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Wednesday, March 20, 2013

BPro: 11 Horribly Wrong Predictions We Have Made

I bet we all have a few…

7. Taking Michael Saunders Over Mike Trout in a 2011 Minor-League Draft
No, I never predicted that Michael Saunders would have the better career than Mike Trout. It was the second round of my home league’s farm draft, and the two names at the top of my list were Saunders and Trout. I had already selected Martin Perez with my first pick and didn’t want to add to my risk profile with a prospect as far away as Trout. My initial rankings had Trout ahead of Saunders, but I looked at Trout’s age and blinked. Saunders isn’t a complete zero in fantasy baseball, but, obviously, I’d love to own Mike Trout for the next three years. —Mike Gianella

8. Roy Halladay was Going to Stink Again and Again and Again
Upon discovering Voros McCracken’s (now famous) piece explaining how pitchers had limited control on allowing hits on balls in play, I thought I’d stumbled onto the secret to my bar-gument dominance. Like anyone who only partially understood the underlying theory might do, I gripped onto strikeout rate (K/9 specifically) as a proxy for pitcher quality. A series of unfortunate events prevented me from being “right” about Chien-Ming Wang’s demise, but I was convinced that a declining strikeout rate was the beginning of the end for a young(er) Roy Halladay after 2004… and 2005, and 2006. Boy, is my face red. —Tim Collins

10. Shawn Chacon Turned a Corner with the Yankees
The Yankees were—as they often seem to be—desperate for starters leading up to the 2005 trade deadline. The team had munched its way through the likes of Darrell May and Tim Redding in one start apiece, and general manager Brian Cashman’s starting rotation resembled a badly-sewn patchwork quilt. But in July, lightning struck for the Bombers. Twice. First, Aaron Small emerged from journeyman obscurity to go 10-0 in 15 starts down the stretch, and Cashman dealt for the Rockies’ Shawn Chacon.

If Small was the Yankees’ walking miracle, Chacon was the second coming, hurling 79 innings down the stretch and going 7-3 with a 2.85 ERA (though FIP gives him a much uglier 4.56 mark). As a 14-year-old, I didn’t pay much attention to sabermetrics. If I had, maybe I would have pointed to Chacon’s low strikeout rate and high walk rate as two major red flags that could prevent him from repeating his post-All-Star break performance. Whoops. Instead, I was more than happy to proclaim Cashman a genius and dub Chacon a superb starter who had definitely turned a corner once he was fitted for pinstripes. Sadly, that was not the case; Chacon was consistently bombed in 2006, a Pirate by the trade deadline, and later became more famous for beating up Astros then-general manager Ed Wade in a clubhouse confrontation. —Stephani Bee

11. Chris Carpenter for 2013 Comeback Player of the Year
You don’t have to look long to find one of my worst predictions. In January, I offered Chris Carpenter as a Comeback Player of the Year candidate. Given that Carp had effectively missed four full seasons with injuries (2003, 2007-08 and 2012), it was something of a leap to pencil him in for anything, even a comeback award. His 2013 PECOTA forecast wisely limited him to 50 innings.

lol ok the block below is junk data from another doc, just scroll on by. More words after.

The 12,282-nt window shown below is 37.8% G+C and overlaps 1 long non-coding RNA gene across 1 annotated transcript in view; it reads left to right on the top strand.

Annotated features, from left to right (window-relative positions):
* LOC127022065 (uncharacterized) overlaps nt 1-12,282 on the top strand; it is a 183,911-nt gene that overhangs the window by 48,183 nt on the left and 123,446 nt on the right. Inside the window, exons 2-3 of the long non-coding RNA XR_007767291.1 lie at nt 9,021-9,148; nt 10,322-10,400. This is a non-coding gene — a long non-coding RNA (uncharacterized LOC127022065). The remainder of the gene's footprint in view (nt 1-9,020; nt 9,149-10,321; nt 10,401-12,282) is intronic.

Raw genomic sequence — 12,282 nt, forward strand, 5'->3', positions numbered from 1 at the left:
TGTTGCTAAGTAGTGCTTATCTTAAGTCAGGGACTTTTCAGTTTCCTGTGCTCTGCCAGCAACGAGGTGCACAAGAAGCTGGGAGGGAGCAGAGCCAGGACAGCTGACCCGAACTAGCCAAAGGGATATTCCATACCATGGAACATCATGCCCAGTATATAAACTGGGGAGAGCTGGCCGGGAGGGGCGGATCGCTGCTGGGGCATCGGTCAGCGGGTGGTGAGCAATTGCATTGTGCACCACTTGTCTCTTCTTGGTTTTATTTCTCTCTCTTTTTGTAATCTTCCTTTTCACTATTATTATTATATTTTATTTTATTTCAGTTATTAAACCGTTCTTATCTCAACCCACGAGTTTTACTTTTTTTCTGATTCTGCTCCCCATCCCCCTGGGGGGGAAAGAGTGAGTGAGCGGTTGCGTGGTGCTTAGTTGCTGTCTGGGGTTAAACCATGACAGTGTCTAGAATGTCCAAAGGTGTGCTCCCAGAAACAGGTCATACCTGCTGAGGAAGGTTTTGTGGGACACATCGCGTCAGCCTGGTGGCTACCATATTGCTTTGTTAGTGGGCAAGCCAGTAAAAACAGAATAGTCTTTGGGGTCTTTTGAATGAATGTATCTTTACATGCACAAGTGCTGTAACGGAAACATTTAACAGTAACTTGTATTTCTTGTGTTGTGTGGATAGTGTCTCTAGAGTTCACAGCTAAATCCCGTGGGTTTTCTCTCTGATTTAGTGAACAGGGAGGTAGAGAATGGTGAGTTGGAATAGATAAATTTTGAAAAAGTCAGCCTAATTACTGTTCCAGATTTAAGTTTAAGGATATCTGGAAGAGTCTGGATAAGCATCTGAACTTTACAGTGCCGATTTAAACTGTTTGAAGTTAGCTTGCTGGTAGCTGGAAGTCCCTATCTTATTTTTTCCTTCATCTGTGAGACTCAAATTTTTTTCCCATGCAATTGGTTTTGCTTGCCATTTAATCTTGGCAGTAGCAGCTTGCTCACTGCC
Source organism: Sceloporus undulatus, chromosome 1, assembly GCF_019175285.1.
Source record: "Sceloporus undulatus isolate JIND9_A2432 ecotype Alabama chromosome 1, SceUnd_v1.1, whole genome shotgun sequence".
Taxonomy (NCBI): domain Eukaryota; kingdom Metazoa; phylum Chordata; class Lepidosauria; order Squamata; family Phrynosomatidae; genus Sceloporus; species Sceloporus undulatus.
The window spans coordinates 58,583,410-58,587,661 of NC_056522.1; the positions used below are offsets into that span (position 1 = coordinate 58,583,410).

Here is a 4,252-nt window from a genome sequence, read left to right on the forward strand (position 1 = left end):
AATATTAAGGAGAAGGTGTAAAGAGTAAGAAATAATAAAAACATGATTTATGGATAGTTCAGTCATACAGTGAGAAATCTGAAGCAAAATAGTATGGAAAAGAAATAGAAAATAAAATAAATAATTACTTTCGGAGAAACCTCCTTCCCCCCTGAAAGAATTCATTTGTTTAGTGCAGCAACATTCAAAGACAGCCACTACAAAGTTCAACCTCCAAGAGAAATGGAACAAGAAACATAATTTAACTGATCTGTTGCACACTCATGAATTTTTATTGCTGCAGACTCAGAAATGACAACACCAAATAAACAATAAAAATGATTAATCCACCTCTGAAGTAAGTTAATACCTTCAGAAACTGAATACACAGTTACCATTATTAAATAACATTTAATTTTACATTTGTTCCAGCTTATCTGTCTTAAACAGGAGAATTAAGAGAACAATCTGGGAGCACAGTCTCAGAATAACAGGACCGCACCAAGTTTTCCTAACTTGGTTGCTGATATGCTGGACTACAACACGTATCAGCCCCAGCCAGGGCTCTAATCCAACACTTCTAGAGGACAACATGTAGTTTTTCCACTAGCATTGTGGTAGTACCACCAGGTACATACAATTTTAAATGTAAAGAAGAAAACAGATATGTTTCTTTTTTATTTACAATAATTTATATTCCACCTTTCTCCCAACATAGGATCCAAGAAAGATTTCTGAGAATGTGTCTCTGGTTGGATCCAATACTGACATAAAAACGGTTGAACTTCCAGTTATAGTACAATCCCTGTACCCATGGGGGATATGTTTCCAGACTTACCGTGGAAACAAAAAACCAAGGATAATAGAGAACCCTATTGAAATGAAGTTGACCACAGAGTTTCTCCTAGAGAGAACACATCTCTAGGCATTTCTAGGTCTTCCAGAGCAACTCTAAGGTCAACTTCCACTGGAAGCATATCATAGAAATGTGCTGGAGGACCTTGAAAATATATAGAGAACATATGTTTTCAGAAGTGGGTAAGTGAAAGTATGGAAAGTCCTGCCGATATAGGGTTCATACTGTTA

So it’s no surprise that just two weeks later, before spring training had even begun, the Cardinals announced their longtime ace would not pitch in 2013. Carpenter had halted his off-season throwing program after the return of numbness in his shoulder, a condition that required surgery in 2012 and kept him out of action for most of the year. Carpenter made an appearance at the Cards’ Florida training complex this week, but as part of a family vacation. After 20 years as a pro, 2,171 major-league innings and nine surgeries, he has earned it. —Jeff Euston

Repoz Posted: March 20, 2013 at 05:50 AM | 107 comment(s) Login to Bookmark
  Tags: history

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   101. SoSH U at work Posted: March 21, 2013 at 01:52 AM (#4393329)
I don't know if he was actually canned or if he left, but that incident clearly broke the relationship between him and BPro to an irreparable extent. Particularly the way Kahrl went to bat for Will, the only way he was staying after that was if he 1) was right, or 2) outed his source and his source was someone he should have trusted.


The BP Rose story was written in 2003, the year Carroll joined the staff. He left in 2010. If that broke the relationship, they didn't get around to divorcing for quite some time. Maybe it was for the children.
   102. bigglou115 Posted: March 21, 2013 at 02:00 AM (#4393332)
he BP Rose story was written in 2003, the year Carroll joined the staff. He left in 2010. If that broke the relationship, they didn't get around to divorcing for quite some time. Maybe it was for the children.


And he was brought in on the strength of "Saving the Pitcher" which at the time was considered revolutionary and granted BPro a lot of access to ESPN and MLB that it hadn't enjoyed previously. He entered in 2003 as the Golden Child, by the end of 2003 he was just another writer. He covered BALCO and steroids and wrote another book but never had the same backing by BPro again. By the time he stopped publishing I think BPro was glad to be rid of him. His credentialing was probably the only thing that stopped them from parting ways even earlier.